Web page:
I like to use material as a tool for formal expression, which is why I think I’m generally drawn to single material objects. There is definitely beauty in using composition as a tool to highlight a material in its purest form (the juxtaposition of material, color, surface, etc.), but I tend to approach the opposite. I find that by only using a single material, there’s nothing that distracts your eye from the shape of the object itself. Glass offers an endless amount of possibilities when it comes to form and color, and with every new process I have the chance to try a whole new world of experimentation. I love the push and pull between the mastery of the material and getting it to do what you want it to do; glass has a mind of its own and, in production, I often end up with something even more beautiful than I could have drawn up. I was drawn to metal because of its utilitarian history in the world of tableware. I always like the idea of turning the basic and utilitarian into something fantastical and exciting.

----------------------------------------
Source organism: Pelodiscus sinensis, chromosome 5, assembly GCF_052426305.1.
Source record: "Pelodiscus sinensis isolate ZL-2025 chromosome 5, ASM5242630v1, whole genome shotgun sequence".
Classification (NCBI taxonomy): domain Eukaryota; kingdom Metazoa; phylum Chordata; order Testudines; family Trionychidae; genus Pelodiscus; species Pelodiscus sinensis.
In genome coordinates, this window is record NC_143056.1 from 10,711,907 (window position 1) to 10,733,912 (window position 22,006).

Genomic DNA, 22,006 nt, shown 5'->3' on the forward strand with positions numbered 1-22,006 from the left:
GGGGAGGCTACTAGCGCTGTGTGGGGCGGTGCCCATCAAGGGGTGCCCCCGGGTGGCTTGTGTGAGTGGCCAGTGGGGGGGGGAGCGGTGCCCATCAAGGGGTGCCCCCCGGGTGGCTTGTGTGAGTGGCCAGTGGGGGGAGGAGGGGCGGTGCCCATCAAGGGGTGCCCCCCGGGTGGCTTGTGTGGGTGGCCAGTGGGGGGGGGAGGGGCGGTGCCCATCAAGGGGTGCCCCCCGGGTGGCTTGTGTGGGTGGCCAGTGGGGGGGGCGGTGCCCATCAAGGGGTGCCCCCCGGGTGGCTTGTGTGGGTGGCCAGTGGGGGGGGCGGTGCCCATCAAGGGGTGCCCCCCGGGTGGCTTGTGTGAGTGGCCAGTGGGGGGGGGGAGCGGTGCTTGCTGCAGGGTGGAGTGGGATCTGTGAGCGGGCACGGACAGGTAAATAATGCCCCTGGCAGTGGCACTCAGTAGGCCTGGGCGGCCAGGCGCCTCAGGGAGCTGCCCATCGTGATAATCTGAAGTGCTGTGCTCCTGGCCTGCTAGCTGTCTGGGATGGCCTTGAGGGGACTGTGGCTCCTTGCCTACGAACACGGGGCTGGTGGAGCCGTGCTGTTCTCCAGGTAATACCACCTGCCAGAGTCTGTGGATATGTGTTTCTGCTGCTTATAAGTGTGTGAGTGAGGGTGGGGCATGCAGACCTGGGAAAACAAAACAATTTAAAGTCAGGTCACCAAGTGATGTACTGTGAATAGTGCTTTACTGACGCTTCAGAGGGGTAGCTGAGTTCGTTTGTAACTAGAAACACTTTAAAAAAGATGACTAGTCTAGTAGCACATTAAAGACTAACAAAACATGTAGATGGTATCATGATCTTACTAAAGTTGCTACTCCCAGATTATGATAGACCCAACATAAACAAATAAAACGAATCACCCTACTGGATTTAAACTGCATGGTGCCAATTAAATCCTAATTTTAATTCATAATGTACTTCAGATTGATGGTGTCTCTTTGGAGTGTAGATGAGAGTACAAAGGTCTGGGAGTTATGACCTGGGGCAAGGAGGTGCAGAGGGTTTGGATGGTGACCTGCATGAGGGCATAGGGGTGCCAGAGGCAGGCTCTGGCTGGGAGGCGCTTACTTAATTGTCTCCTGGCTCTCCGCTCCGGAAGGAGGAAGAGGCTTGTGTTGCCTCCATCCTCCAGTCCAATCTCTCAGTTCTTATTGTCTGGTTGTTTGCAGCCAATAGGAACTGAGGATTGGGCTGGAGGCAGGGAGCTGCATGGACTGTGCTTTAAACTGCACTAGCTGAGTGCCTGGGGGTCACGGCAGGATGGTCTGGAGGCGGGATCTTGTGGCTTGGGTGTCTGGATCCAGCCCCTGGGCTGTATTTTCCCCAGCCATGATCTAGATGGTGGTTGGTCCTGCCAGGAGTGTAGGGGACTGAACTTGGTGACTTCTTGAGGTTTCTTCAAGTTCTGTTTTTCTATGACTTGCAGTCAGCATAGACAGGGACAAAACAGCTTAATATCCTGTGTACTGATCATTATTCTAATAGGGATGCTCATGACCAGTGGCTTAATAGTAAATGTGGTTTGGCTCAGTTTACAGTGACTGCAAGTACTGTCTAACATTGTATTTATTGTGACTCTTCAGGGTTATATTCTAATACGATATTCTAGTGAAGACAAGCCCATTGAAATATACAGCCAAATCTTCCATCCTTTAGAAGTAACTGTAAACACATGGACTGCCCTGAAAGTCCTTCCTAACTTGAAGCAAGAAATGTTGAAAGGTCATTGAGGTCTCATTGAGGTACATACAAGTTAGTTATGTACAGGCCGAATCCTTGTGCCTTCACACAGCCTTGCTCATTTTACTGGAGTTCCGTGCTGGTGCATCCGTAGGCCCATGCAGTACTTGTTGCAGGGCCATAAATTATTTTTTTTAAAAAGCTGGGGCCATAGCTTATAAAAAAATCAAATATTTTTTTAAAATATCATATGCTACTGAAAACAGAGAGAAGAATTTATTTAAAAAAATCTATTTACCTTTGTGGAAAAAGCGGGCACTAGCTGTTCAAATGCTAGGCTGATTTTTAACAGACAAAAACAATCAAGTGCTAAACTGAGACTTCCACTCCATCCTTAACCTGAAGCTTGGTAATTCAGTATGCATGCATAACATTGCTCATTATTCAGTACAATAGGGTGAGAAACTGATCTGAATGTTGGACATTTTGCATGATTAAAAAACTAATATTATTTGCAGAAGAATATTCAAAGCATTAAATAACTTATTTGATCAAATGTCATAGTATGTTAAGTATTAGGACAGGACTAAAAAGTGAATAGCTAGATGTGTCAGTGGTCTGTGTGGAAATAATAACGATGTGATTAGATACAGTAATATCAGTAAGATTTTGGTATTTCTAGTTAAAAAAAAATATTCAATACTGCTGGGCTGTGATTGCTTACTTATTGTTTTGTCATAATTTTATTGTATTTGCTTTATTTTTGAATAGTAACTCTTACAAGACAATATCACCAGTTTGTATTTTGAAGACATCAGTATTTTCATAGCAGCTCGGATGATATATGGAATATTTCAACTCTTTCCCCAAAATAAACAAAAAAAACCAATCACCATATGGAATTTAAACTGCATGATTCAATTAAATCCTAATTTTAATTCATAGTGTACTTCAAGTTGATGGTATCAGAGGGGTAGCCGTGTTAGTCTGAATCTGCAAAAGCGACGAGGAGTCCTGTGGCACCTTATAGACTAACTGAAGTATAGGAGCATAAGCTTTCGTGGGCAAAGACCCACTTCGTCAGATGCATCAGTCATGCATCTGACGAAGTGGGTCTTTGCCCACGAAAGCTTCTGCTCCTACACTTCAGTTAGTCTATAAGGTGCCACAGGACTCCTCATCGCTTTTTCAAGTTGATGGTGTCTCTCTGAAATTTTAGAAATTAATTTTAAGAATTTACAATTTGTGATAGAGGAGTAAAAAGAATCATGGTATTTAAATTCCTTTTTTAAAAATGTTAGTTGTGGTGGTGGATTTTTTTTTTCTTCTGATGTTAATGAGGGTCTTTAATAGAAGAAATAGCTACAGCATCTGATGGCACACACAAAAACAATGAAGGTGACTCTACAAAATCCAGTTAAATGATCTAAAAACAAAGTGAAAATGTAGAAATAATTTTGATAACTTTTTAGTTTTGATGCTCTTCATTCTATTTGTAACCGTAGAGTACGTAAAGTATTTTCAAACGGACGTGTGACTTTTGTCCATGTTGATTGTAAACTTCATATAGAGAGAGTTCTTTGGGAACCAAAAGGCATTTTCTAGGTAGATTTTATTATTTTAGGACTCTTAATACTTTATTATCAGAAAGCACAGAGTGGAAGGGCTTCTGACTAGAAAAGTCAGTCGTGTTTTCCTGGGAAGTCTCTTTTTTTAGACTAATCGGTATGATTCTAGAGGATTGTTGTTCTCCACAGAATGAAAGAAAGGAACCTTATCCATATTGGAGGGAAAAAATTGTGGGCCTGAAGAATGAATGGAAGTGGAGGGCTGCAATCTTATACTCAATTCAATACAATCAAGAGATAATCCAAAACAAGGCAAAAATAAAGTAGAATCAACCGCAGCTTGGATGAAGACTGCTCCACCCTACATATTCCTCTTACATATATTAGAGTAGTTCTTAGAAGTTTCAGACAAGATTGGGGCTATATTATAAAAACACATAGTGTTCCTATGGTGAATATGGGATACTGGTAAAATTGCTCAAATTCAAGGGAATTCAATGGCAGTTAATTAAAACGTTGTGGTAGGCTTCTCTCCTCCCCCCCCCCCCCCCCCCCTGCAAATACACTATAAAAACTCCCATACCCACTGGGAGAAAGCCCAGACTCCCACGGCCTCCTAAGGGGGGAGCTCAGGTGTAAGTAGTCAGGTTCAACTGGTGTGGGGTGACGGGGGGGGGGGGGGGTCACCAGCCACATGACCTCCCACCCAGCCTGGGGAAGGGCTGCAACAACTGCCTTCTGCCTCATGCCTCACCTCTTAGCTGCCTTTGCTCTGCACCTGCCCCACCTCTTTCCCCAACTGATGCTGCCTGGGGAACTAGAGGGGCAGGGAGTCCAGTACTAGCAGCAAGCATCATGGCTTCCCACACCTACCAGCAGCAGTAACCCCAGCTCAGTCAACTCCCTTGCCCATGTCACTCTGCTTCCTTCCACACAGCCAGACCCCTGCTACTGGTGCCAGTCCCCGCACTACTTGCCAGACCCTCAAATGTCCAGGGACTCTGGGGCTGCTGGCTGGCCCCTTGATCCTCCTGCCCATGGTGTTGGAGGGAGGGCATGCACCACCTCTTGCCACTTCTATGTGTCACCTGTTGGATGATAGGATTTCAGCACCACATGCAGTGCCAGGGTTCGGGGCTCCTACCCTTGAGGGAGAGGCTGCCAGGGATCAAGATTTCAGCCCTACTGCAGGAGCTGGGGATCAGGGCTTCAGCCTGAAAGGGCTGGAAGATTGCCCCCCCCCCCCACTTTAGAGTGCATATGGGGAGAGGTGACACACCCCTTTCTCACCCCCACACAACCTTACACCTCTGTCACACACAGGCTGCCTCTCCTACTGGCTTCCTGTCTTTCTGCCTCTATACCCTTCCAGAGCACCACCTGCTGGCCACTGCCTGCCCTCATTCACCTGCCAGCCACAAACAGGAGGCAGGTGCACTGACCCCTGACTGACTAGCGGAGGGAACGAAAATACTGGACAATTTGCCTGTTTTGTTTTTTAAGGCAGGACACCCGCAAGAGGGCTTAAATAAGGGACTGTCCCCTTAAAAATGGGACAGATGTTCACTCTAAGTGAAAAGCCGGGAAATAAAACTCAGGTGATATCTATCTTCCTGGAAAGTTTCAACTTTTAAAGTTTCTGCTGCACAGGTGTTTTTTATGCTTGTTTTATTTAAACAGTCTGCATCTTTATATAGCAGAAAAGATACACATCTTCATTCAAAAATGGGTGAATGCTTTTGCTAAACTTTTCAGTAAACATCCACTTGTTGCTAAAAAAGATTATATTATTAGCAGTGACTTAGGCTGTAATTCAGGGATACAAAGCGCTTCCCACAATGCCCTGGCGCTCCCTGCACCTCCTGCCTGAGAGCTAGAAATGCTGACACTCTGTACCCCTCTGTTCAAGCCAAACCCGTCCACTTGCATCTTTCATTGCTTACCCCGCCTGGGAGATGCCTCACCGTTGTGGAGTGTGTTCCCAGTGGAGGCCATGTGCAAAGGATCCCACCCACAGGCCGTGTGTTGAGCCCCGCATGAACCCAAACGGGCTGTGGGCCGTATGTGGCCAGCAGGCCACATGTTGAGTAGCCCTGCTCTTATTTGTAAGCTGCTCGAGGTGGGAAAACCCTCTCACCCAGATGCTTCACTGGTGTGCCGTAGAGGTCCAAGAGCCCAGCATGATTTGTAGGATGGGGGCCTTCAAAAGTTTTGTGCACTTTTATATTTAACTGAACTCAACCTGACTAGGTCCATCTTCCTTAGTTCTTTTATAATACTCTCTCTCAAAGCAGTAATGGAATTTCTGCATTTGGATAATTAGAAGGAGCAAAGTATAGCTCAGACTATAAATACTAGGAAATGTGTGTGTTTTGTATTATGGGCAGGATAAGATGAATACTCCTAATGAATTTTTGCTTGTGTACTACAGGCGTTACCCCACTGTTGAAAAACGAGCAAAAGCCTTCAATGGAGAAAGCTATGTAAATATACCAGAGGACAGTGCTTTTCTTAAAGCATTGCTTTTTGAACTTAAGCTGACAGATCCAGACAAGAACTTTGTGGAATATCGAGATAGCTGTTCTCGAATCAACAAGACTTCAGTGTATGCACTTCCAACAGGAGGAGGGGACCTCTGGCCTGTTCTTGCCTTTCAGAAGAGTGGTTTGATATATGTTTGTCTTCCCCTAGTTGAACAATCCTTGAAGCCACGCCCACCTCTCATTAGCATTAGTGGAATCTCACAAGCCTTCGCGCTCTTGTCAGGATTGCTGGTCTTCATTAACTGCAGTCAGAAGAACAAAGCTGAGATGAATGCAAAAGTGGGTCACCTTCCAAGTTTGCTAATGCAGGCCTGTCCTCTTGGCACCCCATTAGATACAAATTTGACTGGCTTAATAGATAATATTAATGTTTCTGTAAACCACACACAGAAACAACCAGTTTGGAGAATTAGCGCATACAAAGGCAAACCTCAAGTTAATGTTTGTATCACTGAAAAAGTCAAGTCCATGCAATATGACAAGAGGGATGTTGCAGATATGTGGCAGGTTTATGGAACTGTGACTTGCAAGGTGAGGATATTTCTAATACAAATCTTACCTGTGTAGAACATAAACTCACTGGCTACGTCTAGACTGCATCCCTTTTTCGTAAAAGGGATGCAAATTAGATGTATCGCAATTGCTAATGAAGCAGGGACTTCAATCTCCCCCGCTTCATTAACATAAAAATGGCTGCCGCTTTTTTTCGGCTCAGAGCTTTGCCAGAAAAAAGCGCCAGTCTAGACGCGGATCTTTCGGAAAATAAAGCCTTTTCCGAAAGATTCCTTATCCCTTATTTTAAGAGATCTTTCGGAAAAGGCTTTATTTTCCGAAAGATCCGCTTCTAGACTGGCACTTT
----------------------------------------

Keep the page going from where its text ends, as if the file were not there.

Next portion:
I wanted to ask what your process is like: Do you do a lot of research or is your method more instinctive?  You’ve done a few collaborations recently – how have those come about? And does working collaboratively satisfy some different creative need than when you work alone?

I would say my process is both instinctive and research heavy. I’m definitely an emotional designer, meaning that each new product that I release is just something that I really want to make – not necessarily filling a gap in my overall collection, or something that I think is missing out in the world. I generally have this feeling that if I like something – if it makes me smile when I receive the final sample and gets me excited to use it – there will be other people out there that will like it too.